A Case For Backpacks

March 9th, 2016

Backpacks. They’re not just for kids anymore!

I recently had my own little bout of back pain, which seemed to come on with no known cause. I went to stand up one morning and all of a sudden it felt like someone had a death-grip on my spine.

Fortunately, I was able to work through, and around it for the few days it took to get it back on track, but it got me thinking about what could have caused it. What had changed in the lead up to this all too common malady that I see in my office on a daily basis? Then it hit me.

For the last month or so I have been making an effort to walk more, which includes the 10 floor hike up to my office via the stairwell. I have also procured a laptop since then, and while not the heaviest thing ever, it certainly added a significant increase in weight to my daily carried items in my shoulder bag which I have been using since college.

It dawned on me after feeling that laptop slapping against my low back mostly on my left side that it had to do something with recently acquired back vice. I then decided to switch over to using a backpack which one of my patients had actually recently given me (THANKS MIKE!), and after a few days the pain was completely gone.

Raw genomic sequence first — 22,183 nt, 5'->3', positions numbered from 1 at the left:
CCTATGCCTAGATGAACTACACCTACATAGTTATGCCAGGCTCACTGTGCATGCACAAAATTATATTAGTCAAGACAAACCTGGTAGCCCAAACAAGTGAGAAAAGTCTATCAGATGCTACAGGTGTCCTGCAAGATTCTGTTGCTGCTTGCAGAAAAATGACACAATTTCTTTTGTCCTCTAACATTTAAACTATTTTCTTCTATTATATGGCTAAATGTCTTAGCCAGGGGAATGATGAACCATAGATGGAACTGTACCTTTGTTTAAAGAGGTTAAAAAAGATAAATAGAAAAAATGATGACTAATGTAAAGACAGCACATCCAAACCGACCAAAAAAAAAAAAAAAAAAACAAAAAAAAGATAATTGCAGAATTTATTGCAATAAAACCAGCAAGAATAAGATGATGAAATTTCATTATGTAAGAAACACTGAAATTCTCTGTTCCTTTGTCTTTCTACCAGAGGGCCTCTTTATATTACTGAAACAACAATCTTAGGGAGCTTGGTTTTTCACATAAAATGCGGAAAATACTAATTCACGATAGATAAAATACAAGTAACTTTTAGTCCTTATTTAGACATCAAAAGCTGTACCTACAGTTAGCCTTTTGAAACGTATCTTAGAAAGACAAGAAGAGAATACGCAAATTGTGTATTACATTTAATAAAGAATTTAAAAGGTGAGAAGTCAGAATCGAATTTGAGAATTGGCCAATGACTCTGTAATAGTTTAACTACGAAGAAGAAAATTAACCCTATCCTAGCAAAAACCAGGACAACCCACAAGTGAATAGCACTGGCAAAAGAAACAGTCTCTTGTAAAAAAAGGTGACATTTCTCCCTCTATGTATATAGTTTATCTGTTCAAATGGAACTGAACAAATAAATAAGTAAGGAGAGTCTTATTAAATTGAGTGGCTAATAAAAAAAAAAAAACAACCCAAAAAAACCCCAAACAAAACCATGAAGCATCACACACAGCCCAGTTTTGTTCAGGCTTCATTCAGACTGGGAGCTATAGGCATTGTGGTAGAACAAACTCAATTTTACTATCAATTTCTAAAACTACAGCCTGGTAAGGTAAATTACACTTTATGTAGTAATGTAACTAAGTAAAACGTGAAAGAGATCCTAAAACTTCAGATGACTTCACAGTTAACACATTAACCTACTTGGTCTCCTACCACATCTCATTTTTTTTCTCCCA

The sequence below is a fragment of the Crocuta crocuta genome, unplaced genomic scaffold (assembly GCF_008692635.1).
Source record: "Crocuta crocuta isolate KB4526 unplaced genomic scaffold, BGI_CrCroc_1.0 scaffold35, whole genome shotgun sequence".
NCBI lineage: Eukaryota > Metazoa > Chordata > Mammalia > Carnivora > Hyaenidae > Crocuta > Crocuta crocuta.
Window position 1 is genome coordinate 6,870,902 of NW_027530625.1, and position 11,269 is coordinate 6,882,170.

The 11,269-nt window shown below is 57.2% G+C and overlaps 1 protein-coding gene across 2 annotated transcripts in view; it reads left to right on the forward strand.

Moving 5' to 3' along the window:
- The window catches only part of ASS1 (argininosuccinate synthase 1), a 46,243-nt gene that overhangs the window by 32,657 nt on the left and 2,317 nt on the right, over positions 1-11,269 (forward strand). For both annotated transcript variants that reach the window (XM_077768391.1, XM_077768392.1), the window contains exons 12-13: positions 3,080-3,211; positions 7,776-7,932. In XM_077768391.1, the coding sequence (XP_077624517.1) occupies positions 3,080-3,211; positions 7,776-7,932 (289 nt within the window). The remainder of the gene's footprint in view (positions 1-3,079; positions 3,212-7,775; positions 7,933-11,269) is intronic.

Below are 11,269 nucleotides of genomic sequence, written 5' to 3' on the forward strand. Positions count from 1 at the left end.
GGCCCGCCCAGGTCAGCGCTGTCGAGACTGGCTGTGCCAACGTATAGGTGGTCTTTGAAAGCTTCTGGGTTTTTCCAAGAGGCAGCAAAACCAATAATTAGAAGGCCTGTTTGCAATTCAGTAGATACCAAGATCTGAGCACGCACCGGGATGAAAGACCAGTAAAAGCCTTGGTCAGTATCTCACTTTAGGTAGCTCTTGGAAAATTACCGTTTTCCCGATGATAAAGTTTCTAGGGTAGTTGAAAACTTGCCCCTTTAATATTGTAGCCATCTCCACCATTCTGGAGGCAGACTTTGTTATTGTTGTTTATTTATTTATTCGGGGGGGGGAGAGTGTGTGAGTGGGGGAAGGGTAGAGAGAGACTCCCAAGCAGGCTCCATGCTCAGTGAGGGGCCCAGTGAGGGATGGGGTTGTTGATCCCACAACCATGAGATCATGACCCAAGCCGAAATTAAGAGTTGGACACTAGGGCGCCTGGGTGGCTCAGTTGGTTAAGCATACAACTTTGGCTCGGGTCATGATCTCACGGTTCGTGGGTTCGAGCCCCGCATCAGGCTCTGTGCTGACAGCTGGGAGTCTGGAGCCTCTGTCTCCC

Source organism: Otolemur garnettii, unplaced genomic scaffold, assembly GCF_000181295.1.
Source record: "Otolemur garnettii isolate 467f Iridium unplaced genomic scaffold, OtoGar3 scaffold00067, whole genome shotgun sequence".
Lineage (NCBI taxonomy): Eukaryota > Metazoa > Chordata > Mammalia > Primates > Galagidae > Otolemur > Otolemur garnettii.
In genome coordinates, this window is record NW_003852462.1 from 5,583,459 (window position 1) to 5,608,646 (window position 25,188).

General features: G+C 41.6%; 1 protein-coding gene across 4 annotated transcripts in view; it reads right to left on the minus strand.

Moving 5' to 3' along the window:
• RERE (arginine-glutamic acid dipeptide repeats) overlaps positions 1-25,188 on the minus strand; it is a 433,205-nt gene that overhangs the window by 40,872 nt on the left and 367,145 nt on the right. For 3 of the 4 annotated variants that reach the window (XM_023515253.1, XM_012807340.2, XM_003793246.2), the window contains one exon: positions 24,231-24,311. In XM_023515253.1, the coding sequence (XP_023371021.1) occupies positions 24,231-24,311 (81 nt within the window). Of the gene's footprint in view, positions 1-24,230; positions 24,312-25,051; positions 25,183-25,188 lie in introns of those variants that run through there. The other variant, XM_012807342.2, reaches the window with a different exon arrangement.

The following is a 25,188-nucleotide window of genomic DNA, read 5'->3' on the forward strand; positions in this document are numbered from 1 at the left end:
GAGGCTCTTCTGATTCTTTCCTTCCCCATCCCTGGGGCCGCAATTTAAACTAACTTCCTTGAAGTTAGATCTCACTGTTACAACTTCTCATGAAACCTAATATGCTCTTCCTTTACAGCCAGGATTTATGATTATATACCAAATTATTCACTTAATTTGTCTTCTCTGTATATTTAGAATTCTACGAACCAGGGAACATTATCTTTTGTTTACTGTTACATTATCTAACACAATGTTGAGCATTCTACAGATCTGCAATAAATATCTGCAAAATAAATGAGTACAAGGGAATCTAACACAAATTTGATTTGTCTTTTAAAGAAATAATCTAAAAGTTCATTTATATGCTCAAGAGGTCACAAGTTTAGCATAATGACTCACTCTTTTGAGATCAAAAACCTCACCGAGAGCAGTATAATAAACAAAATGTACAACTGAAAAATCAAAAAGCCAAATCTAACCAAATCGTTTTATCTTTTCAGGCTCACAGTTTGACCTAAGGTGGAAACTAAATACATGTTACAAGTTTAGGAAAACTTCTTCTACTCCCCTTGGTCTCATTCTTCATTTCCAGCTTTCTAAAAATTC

So I implore you, if you are like me and have been using a shoulder bag or purse to carry things around then please consider swtiching to a good backpack instead. It very well could be responsible for any persistent neck, shoulder, hip, or low back pain that does not seem to be going away.

A good back pack will have wide padded, and adjustable straps, possibly with support straps that go across the chest and waist. It should be adjusted to where there is little to no gap between the top of the bag and your upper back, and that any load inside is felt mostly across the hips.

You should make sure to not carry loads heavier than about 15 percent of your bodyweight. The weight should be distributed in your bag so that the heaviest items are carried lower and closer to your back when wearing it.

While you may end up looking like a nerdy school-kid, you’ll probably end up being a nerdy-looking person with no back pain. Which is okay in my book.

Summary
A Case for Backpacks
Article Name
A Case for Backpacks
Description
Denver chiropractor explains why you should use a backpack to protect your back from injury.
Author
Publisher Name
Elevate Sport & Spine Therapy
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